I am not the most talented of gardeners. I over-water, under-water, over-fertilize, under-mulch. I plant little plants behind big plants, blocking out their sun. I then transplant my poorly placed plants to what I’m hoping will be a better location and almost kill them in the process. No, if a plant survives with me in charge it’s because it’s one heckova sturdy plant, or just has a strong will to live. I have been getting better at this over the years, but it still surprises me how difficult growing tomatoes can be, with the singular exception of the glorious sungold tomato. Do you know about the sungold? It’s a cherry tomato, or the size and shape of a cherry tomato, but brightly orange colored when ripe.
It’s sweet, juicy, and sunshine in a bite. The plant scoffs at wilt. If nematodes bother it, you wouldn’t know. It grows like kudzu, faster than it can die from whatever may be killing our other tomatoes. About this time of year we have to reinforce our sun gold plant cages with rebar. This entails my father, a sledgehammer, and me holding on to the rebar praying that my dad’s aim is true.
Next year I’m going to plant more sungolds. I have one in my garden, and two at the garden I maintain at my parent’s house. And it’s not enough. One plant, even as prolific as it is, is just enough for tomato candy for one person throughout the growing season. You know, tomato candy: going out to the garden and picking the cherry tomatoes and eating them on the spot, like candy.
I picked a bunch of tomatoes from this plant (pictured) for the following salad. And then I ate the tomatoes and had to go buy more at the store. At least the oregano came from the garden!
About this salad. It’s excellent. Like a Greek salad with orzo pasta and without olives. Though you could easily add olives if you wanted to. You could probably make it with quinoa instead of the orzo, though I haven’t tried it that way yet. And if you like it, maybe you’ll want to plant some cherry tomatoes in your garden too. (I recommend sungolds.)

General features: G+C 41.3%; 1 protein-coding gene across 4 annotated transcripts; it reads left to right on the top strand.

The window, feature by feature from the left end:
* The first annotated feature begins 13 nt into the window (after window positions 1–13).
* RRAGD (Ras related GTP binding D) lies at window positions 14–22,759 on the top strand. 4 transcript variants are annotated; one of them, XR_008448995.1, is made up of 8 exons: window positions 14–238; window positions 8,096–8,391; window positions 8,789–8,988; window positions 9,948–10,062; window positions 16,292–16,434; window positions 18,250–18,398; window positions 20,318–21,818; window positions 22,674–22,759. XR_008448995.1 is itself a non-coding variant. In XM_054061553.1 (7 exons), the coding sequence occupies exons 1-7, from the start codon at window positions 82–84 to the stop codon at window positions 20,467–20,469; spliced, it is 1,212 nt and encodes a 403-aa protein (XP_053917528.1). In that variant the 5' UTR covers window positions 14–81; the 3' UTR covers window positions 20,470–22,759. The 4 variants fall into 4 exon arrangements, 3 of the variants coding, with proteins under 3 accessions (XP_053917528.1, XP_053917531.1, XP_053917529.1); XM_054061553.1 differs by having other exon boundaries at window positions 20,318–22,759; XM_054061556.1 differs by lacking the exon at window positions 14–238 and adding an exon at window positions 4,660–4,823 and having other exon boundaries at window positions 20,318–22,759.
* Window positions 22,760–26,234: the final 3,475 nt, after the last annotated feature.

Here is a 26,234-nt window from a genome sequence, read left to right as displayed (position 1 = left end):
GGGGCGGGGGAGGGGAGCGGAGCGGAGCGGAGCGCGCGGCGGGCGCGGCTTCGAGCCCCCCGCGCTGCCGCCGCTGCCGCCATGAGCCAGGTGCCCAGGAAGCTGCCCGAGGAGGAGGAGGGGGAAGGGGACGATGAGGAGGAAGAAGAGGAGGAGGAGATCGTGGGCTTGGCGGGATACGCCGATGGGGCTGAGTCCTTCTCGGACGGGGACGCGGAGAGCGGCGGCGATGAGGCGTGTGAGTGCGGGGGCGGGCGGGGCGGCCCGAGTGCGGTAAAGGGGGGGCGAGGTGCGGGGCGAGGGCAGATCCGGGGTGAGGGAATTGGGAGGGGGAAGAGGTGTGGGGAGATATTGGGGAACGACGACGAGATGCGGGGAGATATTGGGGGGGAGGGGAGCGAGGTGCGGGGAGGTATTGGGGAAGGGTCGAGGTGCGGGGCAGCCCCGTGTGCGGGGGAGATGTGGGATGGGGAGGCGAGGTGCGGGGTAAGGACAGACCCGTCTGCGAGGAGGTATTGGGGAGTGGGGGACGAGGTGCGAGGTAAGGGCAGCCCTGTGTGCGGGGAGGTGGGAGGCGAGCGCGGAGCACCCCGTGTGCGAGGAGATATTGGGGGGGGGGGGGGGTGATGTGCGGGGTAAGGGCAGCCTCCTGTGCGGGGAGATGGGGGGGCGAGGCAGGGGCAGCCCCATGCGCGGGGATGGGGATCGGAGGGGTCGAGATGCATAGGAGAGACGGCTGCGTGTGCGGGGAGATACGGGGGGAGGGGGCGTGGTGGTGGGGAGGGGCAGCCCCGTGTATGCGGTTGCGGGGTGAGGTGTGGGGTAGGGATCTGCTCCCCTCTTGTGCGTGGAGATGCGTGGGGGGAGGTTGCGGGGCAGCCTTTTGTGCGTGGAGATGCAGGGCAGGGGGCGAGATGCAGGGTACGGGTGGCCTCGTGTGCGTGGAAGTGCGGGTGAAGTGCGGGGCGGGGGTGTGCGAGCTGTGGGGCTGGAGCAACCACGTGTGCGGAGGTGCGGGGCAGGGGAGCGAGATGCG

Do not refrigerate the tomatoes ahead of time. Doing so will hurt the flavor of the tomatoes and can make the texture mealy.
- 8 ounces orzo pasta
- 1 pint red cherry tomatoes, sliced in half
- 1 pint yellow cherry tomatoes, sliced in half
- 1/4 cup olive oil
- 8 ounces feta cheese, crumbled
- 1 large cucumber, peeled and chopped
- 2 green onions, thinly sliced
- 2 Tbsp minced fresh oregano
- Juice of a lemon
- Black pepper to taste
1 Bring a large pot of well salted water to a rolling boil. Add the orzo, stirring it so that it doesn't stick to the bottom of the pan. Cook, uncovered, at a high boil until al dente, cooked through but still a bit firm. Drain the pasta (it helps to use a fine mesh sieve for this as the small orzo might pass through holes in a colander), and rinse with cold water to stop the pasta from cooking further.
2 Toss the pasta with the olive oil in a large bowl. At this point you can make ahead and chill until you are ready to serve (or transport to a party). Toss with the rest of the ingredients, the tomatoes, feta cheese, cucumber, green onions, oregano, lemon juice, and black pepper. The feta is salty so you shouldn't need to add more salt.